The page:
It is not an exclusive (&mut) borrow. It's not a borrow at all. A binding being mut just means you're allowed to take a &mut to it and you're allowed to overwrite it. It's basically a non-optional, compiler-enforced lint. All bindings could be mut and it wouldn't change the soundness or borrow checking results of compiling programs.

If you own something, you can move it. If you can move it, you can always do this:

let a1 = String::new(); // Non-`Copy` type
let mut a1 = a1;
a1.push_str("mutated!");

In contrast, &mut T and &T are two different types with very different semantics.

It's more that &mut being exclusive is a core part of Rust's memory safety and data racing story. For example, if you have a &mut Vec<i32>, you can push into that Vec -- perhaps causing a reallocation and move of the entire contents -- without worrying about making a bunch of references dangle, because you know that no other references exist. Data races are similarly avoided.

There are also a number of optimizations that can happen if you know two references don't cover the same memory (because at least one is exclusive), or that the contents behind a shared reference without shared mutability won't change.

Here's an article about the exclusivity concept. And another, though be warned it's from pre-Rust-1.0 and so is a little dated. It has one of my favourite quotes regarding the exclusive/shared vantage point (in contrast with immutable/mutable):

[I]t’s become clear to me over time that the problems with data races and memory safety arise when you have both aliasing and mutability. The functional approach to solving this problem is to remove mutability. Rust’s approach would be to remove aliasing. This gives us a story to tell and helps to set us apart.

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Aha: more clear for me now. no dangling pointers allowed.
And I suspect that the strict rules are one of the things the compiler can produce performant code.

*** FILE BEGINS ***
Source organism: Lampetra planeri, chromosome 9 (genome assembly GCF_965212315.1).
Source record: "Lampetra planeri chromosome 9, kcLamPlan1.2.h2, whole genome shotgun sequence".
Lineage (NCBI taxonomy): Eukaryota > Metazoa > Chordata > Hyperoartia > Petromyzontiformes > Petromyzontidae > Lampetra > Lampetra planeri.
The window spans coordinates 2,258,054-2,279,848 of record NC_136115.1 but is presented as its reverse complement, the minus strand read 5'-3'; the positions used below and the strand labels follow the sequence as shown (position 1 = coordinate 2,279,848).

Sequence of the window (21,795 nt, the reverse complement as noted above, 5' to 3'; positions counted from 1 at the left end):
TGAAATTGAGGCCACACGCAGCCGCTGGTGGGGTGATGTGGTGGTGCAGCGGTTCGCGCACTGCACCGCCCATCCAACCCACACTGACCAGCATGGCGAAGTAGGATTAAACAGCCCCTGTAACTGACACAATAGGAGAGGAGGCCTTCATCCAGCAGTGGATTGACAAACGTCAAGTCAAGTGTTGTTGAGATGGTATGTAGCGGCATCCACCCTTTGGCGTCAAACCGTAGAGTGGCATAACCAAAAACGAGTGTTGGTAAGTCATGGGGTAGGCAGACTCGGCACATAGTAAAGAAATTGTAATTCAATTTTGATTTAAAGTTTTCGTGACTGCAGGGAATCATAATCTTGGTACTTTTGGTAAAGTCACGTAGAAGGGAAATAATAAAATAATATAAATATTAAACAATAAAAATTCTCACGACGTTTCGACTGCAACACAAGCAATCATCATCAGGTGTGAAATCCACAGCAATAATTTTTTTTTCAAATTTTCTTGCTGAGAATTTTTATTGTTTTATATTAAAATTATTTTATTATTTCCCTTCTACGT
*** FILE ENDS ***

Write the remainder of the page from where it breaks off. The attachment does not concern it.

It's something extremely fundamental: shared ownership and mutability don't mix well.

They don't mix well in programming: how often have you needed to track “who changed that damn variable behind by back”?

They don't mix well in real life: how often you had to yell on your neighbour kids that they have to return toys in proper place and at least ask for permission before taking them?

Shared ownership and mutability mix is awful, terrible, evil thing… yet that's also necessarily evil: that forum would be terribly boring if no one would be able to see each other messages, for one thing.

We have RWLocks to handle the issue (and they were invented decades before Rust was invented). There are also Mutexes, RWLocks simpler (and faster) cousin. Rust also have single-threaded version, called RefCell and there are many way to allow shared mutability where it's need.

Functional programming solves that by banning mutability outright, but then they have to add various kludges, because the world we live in is, of course, shared and mutable.

Rust uses different tools to achieve similar goal, but the problem and solutions come from the same source: : shared mutability is something truly evil, awful, dangerous… yet, sometimes, desirable and needed.

If think about it… almost every problem that you ever faced in your programming career maybe traced to that duality between danger and desirability.